Sherwood Forest Hospitals Foundation Trust
Inspectors slam hospital trust for 'abysmal' staffing levels
A warning notice has been issued to Sherwood Forest Hospitals Foundation Trust after a highly critical inspection report found “abysmal” staffing levels.
Inspectors from the Care Quality Commission found there were not enough nurses or doctors on the wards and described a string of failures at the trust which is already in significant breach of its license with Monitor.
The trust is already in “special measures” after being one of 14 hospitals criticised in a review by NHS England medical director Sir Bruce Keogh following concerns over high mortality rates.
During inspections in June and July the CQC visited the trust’s accident and emergency department and 16 other wards. Inspectors also spoke to 75 patients and 100 staff.
Inspectors were told by patients that staffing levels were “abysmal” and one relative said: “My wife rang me in tears because she could not get any one to help her, they are so busy.”
Nurses told the CQC staffing levels were “horrendous”, with one saying: “We cannot go on, it’s terrible, nurses are crying because it’s so bad on here.”
Another added: “It feels like we’re being told there’s ‘no agency, no bank [staff available] – get on with it.’”
An analysis by the CQC found the trust had a ratio of nurses to healthcare assistants of 50:50 on most wards. The older people’s wards had one nurse for eight patients during the day and one nurse for 12 patients during the night.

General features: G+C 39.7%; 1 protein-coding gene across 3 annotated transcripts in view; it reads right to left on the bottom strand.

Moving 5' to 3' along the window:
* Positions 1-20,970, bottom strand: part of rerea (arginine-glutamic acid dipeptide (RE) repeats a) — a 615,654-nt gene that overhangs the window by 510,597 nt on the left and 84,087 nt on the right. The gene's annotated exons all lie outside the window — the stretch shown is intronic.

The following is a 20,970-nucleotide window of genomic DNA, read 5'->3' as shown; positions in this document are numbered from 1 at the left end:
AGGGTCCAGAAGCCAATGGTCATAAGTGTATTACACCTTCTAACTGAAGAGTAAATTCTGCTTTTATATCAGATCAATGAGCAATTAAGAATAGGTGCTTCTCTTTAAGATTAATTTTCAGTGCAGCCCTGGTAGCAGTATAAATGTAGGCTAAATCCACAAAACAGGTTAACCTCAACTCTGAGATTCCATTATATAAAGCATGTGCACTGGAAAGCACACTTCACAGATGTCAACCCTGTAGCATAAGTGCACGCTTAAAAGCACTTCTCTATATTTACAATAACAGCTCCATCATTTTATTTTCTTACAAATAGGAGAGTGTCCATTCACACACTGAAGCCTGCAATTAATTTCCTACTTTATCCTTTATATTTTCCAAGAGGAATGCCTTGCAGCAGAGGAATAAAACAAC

The Royal College of Nursing has previously recommended a minimum registered nurse to patient ratio of 1:5 for older people’s wards and a skill mix of 65:35.
Junior doctors told inspectors working on the medical ward at the weekend was “one of the worse jobs” because of a lack of staff and mistakes had been made with prescriptions due to high workload.
The CQC identified problems with the way outlying patients on wards away from the specialty providing their care were reviewed. One nurse saying part of their role was “having to be a good detective” to identify responsible consultants.
Inspectors also found patients not being helped to eat or drink with poor charts and incorrect or absent risk assessments.
The trust also had a backlog of complaints, x-rays and scans.
Trust chief executive Paul O’Connor said: “We are confident that measures have been put in place to address all findings from these reports and recognise the need to give additional attention to bring further improvements for our patients.”
GMB regional officer Harry Harrison said his union hadraised “serious concerns” over inadequate staffing levels and the standards of patient care for a number of years.
“The the trust have been ‘gambling’ with the ratios of qualified nurses to the number of patients they care for as it was a board game.
“GMB members have time and time again raised serious concerns with nurse managers and service directors alike only to be patronised and seen as troublemakers,” he claimed.
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